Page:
July '18

Issue link: http://read.uberflip.com/i/996872

Contents of this Issue


Page 50 of 188

46 • RV PRO • July 2018 RV PRO: Origins J U LY S P E C I A L S E C T I O N ✪ Brian Wilkins, Owner, Wilkins RV M y first memories of working at my parents' deal- ership was in the fourth grade where I would walk the half-mile from school to the store where I would take the parts ordered from Coast Distribution and stock them. Back then we sold everything: boats, motorcycles and all-terrain four-wheelers. Being at the dealership instilled in me a work-ethic. Seeing how hard my parents worked, I was exposed to it and it rubbed off. As I got a bit older, I helped process warranty claims. Between my junior and senior year in high school I started working in sales. I continued through summers during college. My father would track the commissions I would have made from sales and compare them with college expenses. It was fun to track. Soon, I started getting into higher level jobs at the dealership. Through the years, there weren't too many parts of the business that I didn't get a chance to see. After I graduated college, I left the business for a couple years to work on becoming a CPA but would still work at the dealership on weekends. At that point, I didn't know if I would pursue a career in accounting or return to the dealership. The great part about being at the dealership is that every day is a different challenge. In public accounting, my first day, I spent eight hours at a copy machine making copies for the senior auditors. I learned quickly that public accounting probably wasn't going to be my thing. In 1995, I joined the dealership full-time, and in the late '90s took on more of a general manager role. One of my primary focal points, as I took more of a leadership role, was to help develop processes within the business. We became computerized in 1995, which obviously was a great help in doing this. I remember, at one point, our group not knowing how to keep track of all the parts that were coming and how to find them. I credit a Spader workshop for helping with that. I learned the process, brought it back and we implemented it. My goals were to develop myself, the business and provide the customer with a great experience. In 2004, I bought the dealership from my dad. A favorite show was the old South Bend show. It was a good spot to see product, visit the factories, and even pick up new product from the manufacturers. It was a lot like today's Open House. Some of my proudest memories would be how we negotiated our way through the '08-'09 downturn. My father often reminded me that I never had to run the dealership through tough times, and when I did, it would open my eyes. He was right – a downturn helps you mature in a hurry. I'm also proud of the time I spent as RVDA chairman and the opportunity it gave me to give back to our industry and that as a dealership, we've been recognized as a Top 50 Dealer the past four years. One thing I have learned as we have expanded is that you can only grow your busi- ness as fast as you grow your people. My advice for any second-, third- or fourth-gen- eration RV legacy dealer who is starting to take over: Make sure to learn what the previous generation has gone through and take advantage of their experience. Brian Wilkins, right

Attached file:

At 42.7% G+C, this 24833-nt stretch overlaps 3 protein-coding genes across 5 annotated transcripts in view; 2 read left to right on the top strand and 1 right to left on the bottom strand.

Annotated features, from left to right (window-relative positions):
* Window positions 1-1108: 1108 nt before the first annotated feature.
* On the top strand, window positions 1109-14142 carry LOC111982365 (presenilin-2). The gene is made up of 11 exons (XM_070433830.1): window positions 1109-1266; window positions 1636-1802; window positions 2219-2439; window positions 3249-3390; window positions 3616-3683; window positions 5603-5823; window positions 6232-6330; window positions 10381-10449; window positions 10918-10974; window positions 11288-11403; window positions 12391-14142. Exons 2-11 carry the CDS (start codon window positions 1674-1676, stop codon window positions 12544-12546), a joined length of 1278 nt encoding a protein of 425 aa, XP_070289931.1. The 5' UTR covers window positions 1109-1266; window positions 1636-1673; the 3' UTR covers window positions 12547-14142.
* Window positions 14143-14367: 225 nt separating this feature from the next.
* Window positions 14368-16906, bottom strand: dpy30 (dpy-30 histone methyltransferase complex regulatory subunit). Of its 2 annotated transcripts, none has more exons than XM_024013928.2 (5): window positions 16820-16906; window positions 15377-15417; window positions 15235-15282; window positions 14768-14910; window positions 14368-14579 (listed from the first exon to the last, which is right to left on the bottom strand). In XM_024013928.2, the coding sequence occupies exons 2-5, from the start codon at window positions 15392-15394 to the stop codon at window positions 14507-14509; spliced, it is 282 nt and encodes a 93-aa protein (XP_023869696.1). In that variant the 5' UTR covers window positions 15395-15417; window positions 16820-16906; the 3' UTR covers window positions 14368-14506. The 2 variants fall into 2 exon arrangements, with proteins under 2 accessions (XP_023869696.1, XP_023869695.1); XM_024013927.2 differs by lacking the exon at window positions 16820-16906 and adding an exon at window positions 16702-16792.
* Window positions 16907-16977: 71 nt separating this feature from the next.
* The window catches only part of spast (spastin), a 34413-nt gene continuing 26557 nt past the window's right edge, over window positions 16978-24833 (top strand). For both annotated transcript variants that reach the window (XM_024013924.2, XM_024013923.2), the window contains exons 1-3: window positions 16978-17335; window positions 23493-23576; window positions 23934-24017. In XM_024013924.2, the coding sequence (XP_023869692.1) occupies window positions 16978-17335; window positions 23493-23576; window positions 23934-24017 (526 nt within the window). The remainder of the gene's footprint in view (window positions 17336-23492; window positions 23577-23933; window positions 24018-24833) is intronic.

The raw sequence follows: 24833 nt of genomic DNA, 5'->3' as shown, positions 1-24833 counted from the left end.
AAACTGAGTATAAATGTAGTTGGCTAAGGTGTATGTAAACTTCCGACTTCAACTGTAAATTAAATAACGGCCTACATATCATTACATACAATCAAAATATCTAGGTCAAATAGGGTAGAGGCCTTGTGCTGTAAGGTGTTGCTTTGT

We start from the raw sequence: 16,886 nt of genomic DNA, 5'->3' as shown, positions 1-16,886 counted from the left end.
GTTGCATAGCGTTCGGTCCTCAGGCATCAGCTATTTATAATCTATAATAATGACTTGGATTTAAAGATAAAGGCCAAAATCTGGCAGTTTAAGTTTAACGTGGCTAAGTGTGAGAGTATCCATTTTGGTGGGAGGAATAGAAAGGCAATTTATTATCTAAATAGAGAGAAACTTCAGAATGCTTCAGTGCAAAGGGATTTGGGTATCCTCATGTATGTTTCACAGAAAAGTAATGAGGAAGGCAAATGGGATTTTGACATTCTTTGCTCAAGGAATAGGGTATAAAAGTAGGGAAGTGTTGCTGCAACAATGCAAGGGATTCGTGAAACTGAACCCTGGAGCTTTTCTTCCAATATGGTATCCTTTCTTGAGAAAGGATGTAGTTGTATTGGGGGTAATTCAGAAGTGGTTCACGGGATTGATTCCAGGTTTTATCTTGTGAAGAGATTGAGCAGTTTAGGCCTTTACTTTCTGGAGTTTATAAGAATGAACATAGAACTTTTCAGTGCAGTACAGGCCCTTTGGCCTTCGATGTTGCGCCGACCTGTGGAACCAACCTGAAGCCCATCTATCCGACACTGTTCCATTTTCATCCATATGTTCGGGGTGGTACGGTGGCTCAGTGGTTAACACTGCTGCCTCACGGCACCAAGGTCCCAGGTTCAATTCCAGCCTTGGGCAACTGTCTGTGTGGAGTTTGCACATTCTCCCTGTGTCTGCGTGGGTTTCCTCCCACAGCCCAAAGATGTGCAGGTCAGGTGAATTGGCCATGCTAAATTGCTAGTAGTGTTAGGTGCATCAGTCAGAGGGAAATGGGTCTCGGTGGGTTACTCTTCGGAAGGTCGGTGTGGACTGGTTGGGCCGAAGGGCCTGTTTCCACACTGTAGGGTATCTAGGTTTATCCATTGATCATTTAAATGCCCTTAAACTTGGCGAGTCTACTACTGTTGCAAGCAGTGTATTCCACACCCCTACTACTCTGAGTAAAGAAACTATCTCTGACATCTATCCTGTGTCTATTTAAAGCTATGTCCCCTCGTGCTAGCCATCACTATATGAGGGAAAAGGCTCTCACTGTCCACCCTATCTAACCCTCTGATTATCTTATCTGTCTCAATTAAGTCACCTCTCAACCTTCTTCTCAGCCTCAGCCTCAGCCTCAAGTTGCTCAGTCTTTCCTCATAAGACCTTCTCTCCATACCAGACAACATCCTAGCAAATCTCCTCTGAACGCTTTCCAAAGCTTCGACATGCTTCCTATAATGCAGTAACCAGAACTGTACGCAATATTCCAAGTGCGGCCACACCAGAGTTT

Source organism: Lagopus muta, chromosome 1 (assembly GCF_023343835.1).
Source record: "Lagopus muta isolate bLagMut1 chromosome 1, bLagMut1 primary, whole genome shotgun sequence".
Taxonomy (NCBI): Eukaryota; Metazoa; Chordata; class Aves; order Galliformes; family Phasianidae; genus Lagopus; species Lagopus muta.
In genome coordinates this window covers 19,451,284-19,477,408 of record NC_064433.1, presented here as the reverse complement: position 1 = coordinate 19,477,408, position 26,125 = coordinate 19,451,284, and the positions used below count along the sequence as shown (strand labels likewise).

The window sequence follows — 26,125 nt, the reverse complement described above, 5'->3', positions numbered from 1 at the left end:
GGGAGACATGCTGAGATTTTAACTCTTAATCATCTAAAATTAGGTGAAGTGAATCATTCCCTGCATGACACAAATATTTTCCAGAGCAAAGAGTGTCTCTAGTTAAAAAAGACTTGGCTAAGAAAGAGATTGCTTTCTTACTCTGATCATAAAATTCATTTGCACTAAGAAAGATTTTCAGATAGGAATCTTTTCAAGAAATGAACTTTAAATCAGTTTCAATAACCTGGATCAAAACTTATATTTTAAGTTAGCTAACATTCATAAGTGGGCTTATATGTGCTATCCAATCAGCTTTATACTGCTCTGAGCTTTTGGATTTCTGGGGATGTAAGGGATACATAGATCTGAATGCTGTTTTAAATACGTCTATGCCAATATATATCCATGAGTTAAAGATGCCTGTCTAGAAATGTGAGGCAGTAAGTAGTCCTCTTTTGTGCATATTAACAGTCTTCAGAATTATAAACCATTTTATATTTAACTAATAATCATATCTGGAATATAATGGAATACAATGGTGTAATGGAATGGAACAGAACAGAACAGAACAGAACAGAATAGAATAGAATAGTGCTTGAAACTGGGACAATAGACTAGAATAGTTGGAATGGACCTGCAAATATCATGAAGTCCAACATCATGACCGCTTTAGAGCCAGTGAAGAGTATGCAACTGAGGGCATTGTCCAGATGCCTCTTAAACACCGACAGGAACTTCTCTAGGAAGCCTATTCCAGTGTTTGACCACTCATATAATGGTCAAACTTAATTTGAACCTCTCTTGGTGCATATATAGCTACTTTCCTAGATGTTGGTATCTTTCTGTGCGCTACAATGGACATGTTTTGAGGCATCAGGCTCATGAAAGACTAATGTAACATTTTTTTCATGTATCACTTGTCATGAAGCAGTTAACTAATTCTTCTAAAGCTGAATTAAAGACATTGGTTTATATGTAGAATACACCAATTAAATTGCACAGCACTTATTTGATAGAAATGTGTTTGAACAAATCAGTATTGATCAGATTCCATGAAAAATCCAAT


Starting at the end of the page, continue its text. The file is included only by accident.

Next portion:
Articles in this issue

view archives of RV PRO - July '18